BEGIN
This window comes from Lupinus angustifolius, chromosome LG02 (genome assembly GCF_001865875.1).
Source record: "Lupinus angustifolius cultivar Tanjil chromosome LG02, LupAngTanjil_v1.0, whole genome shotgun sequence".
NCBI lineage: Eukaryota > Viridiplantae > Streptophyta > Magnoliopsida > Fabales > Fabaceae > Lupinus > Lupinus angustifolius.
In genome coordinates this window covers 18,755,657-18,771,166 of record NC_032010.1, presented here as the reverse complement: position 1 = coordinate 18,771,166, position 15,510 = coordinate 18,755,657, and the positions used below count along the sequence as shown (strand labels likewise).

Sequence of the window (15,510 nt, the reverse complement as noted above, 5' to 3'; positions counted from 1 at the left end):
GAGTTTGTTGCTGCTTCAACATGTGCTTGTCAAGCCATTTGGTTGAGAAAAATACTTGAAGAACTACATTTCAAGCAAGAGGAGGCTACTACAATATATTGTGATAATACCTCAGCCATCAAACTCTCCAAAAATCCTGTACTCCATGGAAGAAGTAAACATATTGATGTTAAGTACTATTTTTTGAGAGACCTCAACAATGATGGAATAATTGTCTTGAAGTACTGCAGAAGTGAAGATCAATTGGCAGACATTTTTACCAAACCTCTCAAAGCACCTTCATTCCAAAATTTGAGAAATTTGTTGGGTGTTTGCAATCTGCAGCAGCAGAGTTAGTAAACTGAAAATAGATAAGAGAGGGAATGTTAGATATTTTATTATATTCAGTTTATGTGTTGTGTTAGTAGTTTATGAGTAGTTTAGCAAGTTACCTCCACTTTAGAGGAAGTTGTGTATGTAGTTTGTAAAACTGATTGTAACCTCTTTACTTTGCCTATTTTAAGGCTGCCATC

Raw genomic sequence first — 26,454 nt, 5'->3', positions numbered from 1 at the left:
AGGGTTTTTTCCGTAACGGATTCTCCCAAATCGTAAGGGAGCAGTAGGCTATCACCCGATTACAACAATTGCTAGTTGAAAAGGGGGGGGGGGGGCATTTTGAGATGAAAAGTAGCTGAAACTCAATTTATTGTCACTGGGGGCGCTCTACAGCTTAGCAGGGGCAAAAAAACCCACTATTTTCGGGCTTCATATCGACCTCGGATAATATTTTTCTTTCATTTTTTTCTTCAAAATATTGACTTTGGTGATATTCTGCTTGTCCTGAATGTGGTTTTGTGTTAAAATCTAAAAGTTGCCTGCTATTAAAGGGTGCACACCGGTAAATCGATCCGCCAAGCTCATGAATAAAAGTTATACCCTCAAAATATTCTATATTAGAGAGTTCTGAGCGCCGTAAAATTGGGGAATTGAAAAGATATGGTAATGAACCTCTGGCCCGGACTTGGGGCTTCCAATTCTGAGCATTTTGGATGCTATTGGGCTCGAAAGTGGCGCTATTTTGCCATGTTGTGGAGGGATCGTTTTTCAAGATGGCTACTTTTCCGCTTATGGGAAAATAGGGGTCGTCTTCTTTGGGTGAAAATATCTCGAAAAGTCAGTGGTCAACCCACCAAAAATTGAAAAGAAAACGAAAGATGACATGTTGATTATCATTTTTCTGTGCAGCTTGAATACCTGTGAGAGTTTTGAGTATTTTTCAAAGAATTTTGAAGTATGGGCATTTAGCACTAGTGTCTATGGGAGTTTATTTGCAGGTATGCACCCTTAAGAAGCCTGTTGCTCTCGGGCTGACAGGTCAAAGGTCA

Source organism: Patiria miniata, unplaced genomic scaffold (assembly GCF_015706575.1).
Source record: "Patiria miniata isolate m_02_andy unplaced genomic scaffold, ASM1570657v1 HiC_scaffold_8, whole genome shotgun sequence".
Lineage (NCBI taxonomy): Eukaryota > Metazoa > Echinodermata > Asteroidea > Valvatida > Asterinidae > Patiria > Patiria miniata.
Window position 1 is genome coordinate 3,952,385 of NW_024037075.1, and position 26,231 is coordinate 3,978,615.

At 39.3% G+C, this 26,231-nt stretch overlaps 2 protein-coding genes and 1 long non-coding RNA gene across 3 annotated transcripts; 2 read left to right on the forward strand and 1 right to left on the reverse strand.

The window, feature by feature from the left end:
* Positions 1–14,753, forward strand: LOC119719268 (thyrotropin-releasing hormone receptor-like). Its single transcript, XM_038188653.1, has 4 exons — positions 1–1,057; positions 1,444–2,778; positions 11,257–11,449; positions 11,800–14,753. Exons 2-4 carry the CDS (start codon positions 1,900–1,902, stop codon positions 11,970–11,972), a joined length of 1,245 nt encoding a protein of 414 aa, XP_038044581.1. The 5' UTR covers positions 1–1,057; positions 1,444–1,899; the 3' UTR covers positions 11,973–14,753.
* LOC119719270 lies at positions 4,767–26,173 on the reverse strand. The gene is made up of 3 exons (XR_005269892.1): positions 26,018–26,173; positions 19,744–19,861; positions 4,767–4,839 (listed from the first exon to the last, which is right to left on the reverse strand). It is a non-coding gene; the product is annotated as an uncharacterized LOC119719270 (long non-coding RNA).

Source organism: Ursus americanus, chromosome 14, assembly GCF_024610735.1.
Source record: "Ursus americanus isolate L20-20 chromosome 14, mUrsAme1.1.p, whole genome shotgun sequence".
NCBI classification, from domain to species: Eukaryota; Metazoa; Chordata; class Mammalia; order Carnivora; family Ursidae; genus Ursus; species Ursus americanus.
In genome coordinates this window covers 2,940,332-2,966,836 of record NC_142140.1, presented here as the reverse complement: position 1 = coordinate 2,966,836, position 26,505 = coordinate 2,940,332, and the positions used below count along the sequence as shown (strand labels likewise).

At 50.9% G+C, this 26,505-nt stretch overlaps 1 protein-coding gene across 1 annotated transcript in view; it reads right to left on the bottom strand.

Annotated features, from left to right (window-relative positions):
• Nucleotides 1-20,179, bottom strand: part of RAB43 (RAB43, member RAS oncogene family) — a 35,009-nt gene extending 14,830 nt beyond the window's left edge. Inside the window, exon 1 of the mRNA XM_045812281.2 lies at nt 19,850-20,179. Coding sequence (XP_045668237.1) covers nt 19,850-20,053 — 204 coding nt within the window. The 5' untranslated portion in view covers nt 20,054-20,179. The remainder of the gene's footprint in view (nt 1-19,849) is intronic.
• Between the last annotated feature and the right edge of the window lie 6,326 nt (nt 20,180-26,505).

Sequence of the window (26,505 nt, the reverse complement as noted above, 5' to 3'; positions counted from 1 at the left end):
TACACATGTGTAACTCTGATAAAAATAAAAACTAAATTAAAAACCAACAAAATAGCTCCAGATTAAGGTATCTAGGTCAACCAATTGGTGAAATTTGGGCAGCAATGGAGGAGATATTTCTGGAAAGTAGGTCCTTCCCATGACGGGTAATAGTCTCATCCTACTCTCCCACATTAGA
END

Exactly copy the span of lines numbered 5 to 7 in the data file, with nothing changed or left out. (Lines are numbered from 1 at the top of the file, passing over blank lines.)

Sequence of the window (15,510 nt, the reverse complement as noted above, 5' to 3'; positions counted from 1 at the left end):
GAGTTTGTTGCTGCTTCAACATGTGCTTGTCAAGCCATTTGGTTGAGAAAAATACTTGAAGAACTACATTTCAAGCAAGAGGAGGCTACTACAATATATTGTGATAATACCTCAGCCATCAAACTCTCCAAAAATCCTGTACTCCATGGAAGAAGTAAACATATTGATGTTAAGTACTATTTTTTGAGAGACCTCAACAATGATGGAATAATTGTCTTGAAGTACTGCAGAAGTGAAGATCAATTGGCAGACATTTTTACCAAACCTCTCAAAGCACCTTCATTCCAAAATTTGAGAAATTTGTTGGGTGTTTGCAATCTGCAGCAGCAGAGTTAGTAAACTGAAAATAGATAAGAGAGGGAATGTTAGATATTTTATTATATTCAGTTTATGTGTTGTGTTAGTAGTTTATGAGTAGTTTAGCAAGTTACCTCCACTTTAGAGGAAGTTGTGTATGTAGTTTGTAAAACTGATTGTAACCTCTTTACTTTGCCTATTTTAAGGCTGCCATC

Raw genomic sequence first — 26,454 nt, 5'->3', positions numbered from 1 at the left: